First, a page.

The aim of the present study was to identify self-efficacy configurations in different domains (i.e., emotional, social, and self-regulated learning) in a sample of university students using a person-centred approach. Results from a two-cohort sample (N = 1650) assessed at the beginning of their first year supported a 4-cluster solution: 1) Highly Self-Efficacious students, with high levels of self-efficacy in all domains; 2) Low Self-Efficacious students, with low levels of self-efficacy in all domains; 3) Learning and Socially Self-Efficacious students, with a medium-high level of self-regulated learning, medium level of social, and medium-low level of emotional self-efficacies; and 4) Emotionally Self-Efficacious students, with a medium-high level of emotional, medium-low level of social, and low level of self-regulated learning self-efficacies. The association of these configurations with wellbeing indicators, concurrently and one year later, provides support for the validity of the cluster solution. Specifically, by adopting the informative hypothesis testing approach, results showed that the first and second groups have the best and the worst wellbeing levels, respectively. Furthermore, whereas the other two groups did not differ with respect to depression, Learning and Socially Self-Efficacious students have higher life satisfaction than the last group. These results were confirmed both concurrently and over time.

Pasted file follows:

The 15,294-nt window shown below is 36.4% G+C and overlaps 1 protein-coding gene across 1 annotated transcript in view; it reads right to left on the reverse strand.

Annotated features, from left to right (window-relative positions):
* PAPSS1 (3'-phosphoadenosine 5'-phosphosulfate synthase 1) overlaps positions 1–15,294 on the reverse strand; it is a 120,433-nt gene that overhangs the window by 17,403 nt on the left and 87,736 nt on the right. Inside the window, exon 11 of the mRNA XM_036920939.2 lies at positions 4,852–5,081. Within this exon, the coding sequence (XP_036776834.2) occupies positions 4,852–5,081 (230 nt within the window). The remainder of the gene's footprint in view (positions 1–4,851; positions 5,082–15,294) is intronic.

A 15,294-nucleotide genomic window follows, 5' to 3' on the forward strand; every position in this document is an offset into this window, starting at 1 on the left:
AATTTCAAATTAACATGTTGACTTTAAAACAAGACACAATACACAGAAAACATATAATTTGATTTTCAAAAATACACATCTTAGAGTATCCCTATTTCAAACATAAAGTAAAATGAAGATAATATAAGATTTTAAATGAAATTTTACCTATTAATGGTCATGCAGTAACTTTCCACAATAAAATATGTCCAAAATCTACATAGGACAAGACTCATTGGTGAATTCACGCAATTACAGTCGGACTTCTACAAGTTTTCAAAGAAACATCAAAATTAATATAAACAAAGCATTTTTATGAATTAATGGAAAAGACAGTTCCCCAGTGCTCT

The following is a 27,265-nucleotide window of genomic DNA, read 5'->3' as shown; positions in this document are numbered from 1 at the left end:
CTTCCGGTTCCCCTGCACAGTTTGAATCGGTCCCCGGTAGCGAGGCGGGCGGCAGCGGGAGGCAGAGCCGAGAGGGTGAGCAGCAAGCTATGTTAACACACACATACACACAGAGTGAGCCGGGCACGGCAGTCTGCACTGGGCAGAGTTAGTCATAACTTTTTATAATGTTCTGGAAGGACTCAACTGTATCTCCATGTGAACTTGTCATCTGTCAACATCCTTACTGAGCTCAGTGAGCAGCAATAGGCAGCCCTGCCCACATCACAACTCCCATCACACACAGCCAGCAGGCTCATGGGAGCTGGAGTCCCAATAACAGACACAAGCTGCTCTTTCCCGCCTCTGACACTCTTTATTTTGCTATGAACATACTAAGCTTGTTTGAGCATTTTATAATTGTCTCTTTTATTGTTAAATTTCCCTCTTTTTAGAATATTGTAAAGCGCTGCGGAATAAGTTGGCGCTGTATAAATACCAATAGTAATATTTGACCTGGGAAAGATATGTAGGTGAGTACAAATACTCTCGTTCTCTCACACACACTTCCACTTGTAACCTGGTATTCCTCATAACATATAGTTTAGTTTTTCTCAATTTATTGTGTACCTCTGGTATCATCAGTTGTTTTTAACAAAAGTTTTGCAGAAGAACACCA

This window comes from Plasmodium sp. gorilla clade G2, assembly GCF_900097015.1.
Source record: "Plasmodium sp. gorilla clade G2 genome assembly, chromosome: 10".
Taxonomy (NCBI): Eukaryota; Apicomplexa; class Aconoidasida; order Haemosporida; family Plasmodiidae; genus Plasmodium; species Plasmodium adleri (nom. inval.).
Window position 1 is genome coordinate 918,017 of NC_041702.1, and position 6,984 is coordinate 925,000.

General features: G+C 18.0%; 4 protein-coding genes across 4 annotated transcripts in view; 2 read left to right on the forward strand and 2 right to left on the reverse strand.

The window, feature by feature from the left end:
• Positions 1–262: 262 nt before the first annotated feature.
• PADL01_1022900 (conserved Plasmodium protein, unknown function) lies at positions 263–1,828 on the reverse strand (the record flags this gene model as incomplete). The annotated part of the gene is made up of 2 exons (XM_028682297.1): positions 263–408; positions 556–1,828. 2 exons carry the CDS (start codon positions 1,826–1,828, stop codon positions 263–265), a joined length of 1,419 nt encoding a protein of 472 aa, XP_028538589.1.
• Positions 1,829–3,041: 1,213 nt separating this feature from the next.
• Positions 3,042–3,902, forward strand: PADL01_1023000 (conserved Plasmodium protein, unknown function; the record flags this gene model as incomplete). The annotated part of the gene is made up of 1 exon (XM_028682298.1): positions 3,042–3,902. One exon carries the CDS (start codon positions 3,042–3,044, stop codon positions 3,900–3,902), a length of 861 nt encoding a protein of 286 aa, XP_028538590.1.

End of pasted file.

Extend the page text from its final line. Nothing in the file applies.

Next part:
- Person-centred appoach